LONE ROGUES’ GALLERY: James Murdoch (top left),
Rebekah Brooks, Colin Myler and Andy Coulson, all of whom
insisted there was only ever one bad apple at the NoW

NO ONE in Fleet Street ever believed the protestations of ignorance by former News of the Screws editor Andy Coulson. Did he really have no idea any of his scoops were obtained by telephone interception? Did he never ask why hacker Glenn Mulcaire got an annual retainer of more than £100,000?

Or why he received tens of thousands more in cash payments? As we said in 2006, either Coulson was lying or he was recklessly negligent – and it’s not hard to guess which is the more plausible explanation.

Coulson stated on oath in the perjury trial of Tommy “Shagger” Sheridan, a former Socialist member of the Scottish parliament, that the Clive Goodman case was a one-off. “I knew his [Mulcaire’s] consultancy was used in an entirely legitimate way during my time as editor,” he told the high court in Glasgow in December. “As far as my reporters are concerned the instructions were very clear: they were to work within the law and within the PCC code.”

If Inspector Knacker now finds that phone-hacking was rife, this will lay Coulson open to a possible criminal charge of perjury.

Cleaning the Augean stables after the horse has bolted…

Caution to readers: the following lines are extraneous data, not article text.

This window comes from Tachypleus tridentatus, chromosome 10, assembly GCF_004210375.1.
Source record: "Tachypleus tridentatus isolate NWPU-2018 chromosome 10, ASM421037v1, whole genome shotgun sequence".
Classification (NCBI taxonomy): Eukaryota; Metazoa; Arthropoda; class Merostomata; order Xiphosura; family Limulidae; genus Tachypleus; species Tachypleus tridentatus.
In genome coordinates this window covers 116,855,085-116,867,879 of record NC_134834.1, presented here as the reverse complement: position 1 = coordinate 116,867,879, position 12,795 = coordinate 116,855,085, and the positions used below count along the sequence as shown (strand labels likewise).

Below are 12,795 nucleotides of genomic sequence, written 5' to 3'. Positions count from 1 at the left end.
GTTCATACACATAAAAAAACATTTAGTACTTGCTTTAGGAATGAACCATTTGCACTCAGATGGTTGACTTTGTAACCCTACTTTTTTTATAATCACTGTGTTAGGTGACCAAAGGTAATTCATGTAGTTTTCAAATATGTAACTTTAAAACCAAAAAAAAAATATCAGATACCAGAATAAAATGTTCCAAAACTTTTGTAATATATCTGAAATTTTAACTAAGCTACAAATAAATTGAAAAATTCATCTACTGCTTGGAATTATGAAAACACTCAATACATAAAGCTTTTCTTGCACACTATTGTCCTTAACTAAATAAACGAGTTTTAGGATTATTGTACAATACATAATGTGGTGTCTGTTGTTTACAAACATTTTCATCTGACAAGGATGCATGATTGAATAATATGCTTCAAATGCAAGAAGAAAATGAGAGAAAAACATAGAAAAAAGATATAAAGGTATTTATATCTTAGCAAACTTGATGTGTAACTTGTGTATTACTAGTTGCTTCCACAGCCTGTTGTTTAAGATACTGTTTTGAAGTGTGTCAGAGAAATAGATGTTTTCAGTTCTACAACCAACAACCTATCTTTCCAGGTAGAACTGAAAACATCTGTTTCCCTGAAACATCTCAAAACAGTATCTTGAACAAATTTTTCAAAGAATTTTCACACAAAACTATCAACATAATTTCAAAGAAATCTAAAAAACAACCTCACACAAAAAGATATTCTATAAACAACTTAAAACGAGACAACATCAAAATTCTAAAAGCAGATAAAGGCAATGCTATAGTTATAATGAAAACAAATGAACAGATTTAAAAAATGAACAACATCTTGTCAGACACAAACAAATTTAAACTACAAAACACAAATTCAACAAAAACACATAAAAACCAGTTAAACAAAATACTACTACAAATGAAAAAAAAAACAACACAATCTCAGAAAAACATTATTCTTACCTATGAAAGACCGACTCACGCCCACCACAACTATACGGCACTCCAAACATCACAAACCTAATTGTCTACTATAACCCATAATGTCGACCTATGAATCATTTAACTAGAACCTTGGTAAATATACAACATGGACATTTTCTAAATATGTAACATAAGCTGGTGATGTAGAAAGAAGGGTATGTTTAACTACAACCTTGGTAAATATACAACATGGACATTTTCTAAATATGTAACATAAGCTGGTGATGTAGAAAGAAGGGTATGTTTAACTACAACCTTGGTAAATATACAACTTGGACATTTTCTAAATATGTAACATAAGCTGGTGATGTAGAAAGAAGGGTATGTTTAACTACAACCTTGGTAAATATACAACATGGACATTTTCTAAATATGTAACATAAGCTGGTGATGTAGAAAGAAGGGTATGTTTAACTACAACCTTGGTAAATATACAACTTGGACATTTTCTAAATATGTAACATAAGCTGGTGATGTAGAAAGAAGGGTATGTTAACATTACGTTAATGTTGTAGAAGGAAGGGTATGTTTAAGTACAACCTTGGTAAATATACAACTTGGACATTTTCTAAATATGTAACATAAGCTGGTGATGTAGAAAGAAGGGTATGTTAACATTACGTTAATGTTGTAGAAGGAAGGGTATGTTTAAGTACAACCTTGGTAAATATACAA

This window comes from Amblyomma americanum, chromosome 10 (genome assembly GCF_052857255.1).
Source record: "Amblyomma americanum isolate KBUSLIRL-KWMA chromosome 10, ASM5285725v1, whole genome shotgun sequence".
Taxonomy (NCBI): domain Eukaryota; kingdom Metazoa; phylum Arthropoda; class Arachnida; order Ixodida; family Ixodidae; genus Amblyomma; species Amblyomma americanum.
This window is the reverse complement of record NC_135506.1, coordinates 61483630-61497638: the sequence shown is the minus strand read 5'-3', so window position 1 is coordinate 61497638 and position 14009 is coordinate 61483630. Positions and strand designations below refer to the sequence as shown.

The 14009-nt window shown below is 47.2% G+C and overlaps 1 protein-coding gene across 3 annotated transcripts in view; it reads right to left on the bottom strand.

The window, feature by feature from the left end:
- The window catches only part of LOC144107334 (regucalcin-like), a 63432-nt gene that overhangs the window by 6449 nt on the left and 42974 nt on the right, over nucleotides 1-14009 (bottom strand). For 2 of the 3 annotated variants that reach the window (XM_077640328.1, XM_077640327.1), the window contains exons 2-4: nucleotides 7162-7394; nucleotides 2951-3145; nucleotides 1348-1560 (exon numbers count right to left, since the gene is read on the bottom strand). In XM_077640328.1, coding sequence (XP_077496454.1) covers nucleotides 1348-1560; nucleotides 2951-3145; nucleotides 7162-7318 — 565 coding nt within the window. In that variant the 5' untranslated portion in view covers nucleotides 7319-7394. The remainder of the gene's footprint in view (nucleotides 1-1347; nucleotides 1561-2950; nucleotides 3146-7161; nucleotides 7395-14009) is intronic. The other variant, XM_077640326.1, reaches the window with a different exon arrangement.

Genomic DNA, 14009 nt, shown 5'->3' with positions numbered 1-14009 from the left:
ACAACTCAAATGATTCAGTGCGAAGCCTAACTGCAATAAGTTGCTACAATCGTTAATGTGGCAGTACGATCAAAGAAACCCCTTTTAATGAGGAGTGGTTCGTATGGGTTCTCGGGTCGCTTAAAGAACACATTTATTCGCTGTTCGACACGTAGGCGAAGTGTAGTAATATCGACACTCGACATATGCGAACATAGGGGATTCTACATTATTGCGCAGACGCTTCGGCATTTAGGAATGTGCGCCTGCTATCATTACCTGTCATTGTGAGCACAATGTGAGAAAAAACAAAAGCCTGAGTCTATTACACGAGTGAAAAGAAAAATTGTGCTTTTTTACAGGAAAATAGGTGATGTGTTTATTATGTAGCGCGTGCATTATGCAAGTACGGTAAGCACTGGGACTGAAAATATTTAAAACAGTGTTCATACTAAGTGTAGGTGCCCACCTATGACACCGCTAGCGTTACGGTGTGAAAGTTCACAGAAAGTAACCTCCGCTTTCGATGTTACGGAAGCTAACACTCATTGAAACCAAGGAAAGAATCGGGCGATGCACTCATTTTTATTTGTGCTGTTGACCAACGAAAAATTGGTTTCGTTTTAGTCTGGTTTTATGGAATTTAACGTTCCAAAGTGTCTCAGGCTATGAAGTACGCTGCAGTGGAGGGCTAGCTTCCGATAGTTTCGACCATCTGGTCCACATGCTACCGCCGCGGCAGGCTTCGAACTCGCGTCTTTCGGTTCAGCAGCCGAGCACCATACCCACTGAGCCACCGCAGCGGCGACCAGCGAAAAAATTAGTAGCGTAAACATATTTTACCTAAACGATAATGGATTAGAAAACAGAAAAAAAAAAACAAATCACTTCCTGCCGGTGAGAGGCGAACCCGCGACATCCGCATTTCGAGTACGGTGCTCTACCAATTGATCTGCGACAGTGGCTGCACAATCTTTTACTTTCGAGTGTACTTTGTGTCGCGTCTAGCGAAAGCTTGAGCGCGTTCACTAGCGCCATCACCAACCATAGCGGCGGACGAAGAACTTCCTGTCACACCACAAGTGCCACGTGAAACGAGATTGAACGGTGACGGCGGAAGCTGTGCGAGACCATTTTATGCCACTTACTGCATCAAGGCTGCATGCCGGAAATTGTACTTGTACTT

Last week, while packing his snow-shoes for the annual jaunt to Davos, the BBC’s business editor Robert Peston suddenly started reporting and blogging about the scandal at News International. “Executives at News are engaged – so they tell me – in finding out everything they can about who was hacked by the News of the World,” he announced on the Monday.

As soon as they had the details they would offer settlements to the victims, “to cut out the requirement for huge lawyers’ fees.” Or, perhaps, to cut out the embarrassment of NI having its smelly underwear aired in open court – though this seems not to have occurred to Peston. His sources also assured him that “any culpable News International executives will be sacked.”

It’s more than four years since Screws hack Clive Goodman and phone-hacker Glenn Mulcaire were jailed. Why has News International only now got round to finding out who else was involved? This was another question Peston failed to ask in his fusillade of upbeat dispatches. Two days later he revealed that the Screws had sacked its head of news, Ian Edmondson, and sent his emails to the police. This proved that News International was now “aggressively investigating the involvement of its employees”.

Peston, it should be noted, is a close friend of former Telegraph editor Will Lewis, who is now the group general manager at NI. What are friends for if you can’t return the occasional favour, only a few weeks after Lewis did Peston the favour of leaking him Vince Cable’s unguarded comments about the Dirty Digger?

Thirsty Will is in bullish mood, and no wonder: he’s one of the few Murdoch lieutenants at Wapping who can’t be harmed by the scandal, having only arrived last summer. But many other current and former NI grandees are in a blue funk – and, again, no wonder.

Pathetically inept investigator